Sunday, May 19, 2013

Wow, Rome.

Rome leaves little time for blogging.  Those of you who know me well know that I wear a pedometer (Fitbits are awesome), and the last 4 days have all been over 20,000 step days.  Yesterday we crested 25,000.  In short, we have been busy seeing everything and walking everywhere.

On Thursday, we visited the Roman Forum.  Paul was super impressed by the enormous Basilica of Maxentius and Constantine, and justifiably so - it is enormous:
Also awe-inspiring were the seventeen-centuries-old (that's right, folks, 17 centuries!) bronze doors of the Temple of Romulus: 
Then, we moved on to exploring the Colosseum with the help of one of Rick Steves' fabulous audio tours.  I'm not going to lie, they can be really hokey, but they definitely increase my enjoyment of these sites.  Sometimes ruins are just ruins (well, not the Colosseum, I suppose), so it's really great to have a (free!) audio tour to walk you through.  The app for the audio tours doesn't work very well, so Paul just downloaded the files to his phone.  We picked up a headphone splitter before we left the States, and we walk around tethered to each other while listening Rick Steves regale us with information about these incredible sites:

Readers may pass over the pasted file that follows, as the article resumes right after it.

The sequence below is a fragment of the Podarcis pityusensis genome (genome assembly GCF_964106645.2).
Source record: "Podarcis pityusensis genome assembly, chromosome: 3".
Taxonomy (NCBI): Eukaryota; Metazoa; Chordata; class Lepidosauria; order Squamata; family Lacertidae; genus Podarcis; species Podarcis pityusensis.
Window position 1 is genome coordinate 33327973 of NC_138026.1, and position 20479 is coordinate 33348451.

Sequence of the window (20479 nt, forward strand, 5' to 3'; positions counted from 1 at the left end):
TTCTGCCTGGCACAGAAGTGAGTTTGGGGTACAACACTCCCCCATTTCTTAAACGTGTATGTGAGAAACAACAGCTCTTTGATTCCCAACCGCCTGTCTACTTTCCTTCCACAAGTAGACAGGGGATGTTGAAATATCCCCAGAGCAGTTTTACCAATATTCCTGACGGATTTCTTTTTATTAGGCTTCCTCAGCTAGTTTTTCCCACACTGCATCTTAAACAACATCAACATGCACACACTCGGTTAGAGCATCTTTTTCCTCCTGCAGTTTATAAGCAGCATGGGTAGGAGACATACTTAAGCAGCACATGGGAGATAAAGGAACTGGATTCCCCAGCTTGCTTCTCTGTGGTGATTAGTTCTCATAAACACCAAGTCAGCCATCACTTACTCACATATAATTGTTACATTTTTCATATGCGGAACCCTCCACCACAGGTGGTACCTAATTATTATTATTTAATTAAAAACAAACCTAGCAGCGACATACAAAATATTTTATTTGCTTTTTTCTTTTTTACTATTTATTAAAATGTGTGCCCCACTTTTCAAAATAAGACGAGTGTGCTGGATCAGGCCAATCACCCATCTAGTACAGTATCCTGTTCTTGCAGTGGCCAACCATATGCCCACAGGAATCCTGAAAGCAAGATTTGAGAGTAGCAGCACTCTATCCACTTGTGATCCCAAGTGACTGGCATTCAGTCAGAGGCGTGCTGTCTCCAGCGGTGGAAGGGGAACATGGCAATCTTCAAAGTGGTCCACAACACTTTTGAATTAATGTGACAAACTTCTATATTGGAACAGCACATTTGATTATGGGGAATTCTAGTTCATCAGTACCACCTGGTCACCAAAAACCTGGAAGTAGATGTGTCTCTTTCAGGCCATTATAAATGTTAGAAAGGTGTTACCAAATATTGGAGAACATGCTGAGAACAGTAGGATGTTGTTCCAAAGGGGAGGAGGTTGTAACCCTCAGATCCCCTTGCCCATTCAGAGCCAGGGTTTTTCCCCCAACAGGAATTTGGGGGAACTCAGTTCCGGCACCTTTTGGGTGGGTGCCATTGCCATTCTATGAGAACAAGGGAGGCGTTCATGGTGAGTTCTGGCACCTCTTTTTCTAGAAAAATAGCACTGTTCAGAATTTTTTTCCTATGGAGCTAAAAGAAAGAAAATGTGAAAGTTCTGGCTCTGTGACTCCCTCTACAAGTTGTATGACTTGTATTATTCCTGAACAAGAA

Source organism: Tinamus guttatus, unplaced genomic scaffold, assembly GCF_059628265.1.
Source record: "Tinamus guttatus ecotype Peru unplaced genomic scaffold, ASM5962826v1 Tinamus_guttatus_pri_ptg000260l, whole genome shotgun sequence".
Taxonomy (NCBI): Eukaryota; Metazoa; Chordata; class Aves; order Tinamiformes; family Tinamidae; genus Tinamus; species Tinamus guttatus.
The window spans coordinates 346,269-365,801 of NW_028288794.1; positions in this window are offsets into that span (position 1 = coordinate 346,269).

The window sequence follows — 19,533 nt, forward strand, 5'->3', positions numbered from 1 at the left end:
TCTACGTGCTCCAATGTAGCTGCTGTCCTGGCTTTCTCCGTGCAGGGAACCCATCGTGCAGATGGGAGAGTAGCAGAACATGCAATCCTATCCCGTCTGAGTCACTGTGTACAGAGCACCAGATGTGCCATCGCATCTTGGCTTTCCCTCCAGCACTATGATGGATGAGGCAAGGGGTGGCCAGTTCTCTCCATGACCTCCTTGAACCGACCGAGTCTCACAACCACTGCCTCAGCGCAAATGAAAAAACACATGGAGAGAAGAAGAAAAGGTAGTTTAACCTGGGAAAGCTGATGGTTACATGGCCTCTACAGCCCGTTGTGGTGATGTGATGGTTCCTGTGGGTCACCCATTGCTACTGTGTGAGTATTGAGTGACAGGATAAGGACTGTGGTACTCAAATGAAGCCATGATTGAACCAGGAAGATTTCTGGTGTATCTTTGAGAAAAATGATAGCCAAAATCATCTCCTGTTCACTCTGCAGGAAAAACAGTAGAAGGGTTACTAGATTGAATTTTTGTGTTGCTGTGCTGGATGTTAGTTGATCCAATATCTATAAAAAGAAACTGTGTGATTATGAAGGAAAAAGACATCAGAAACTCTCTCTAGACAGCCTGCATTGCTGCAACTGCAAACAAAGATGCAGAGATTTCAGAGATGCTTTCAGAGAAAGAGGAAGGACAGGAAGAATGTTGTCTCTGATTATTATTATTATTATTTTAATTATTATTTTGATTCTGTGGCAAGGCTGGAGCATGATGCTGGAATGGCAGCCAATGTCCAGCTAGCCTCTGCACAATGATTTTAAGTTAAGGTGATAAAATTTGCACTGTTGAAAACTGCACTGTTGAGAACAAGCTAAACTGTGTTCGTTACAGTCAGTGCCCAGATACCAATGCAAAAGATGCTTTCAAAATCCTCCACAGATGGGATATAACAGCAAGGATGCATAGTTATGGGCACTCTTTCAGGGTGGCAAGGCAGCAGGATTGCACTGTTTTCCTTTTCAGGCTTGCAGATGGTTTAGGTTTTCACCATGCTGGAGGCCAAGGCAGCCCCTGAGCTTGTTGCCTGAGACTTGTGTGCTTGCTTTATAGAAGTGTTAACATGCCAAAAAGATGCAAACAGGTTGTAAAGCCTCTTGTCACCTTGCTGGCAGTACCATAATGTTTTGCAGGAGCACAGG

A better picture of the innards of the Colosseum:
The Colosseum is an incredible structure with a gory history.  It's hard to think about all the horrible things that took place there - fights to the death between animals, between humans, and between humans and animals.  They also sent Christians into the arena to their deaths (probably anyway, that is somewhat contested but sources say it seems quite likely) as well as other people that they conquered.  Not exactly a sporting event I'd like to see.

However, I was really impressed by a drawing of what it looked like when the canopy over the Colosseum was unfurled - incredible!  They showed humans actually walking on it to put it into place.  I wish I had taken a picture of that.  An extremely quick Internet search isn't yielding quite the right image, either.

After the Colosseum, we headed over to the Palatine Hill to explore even more ruins, passing by the Arch of Constantine on our way:
And finally, I leave you with one last picture of the Colosseum (the clouds cooperated nicely in this one!):

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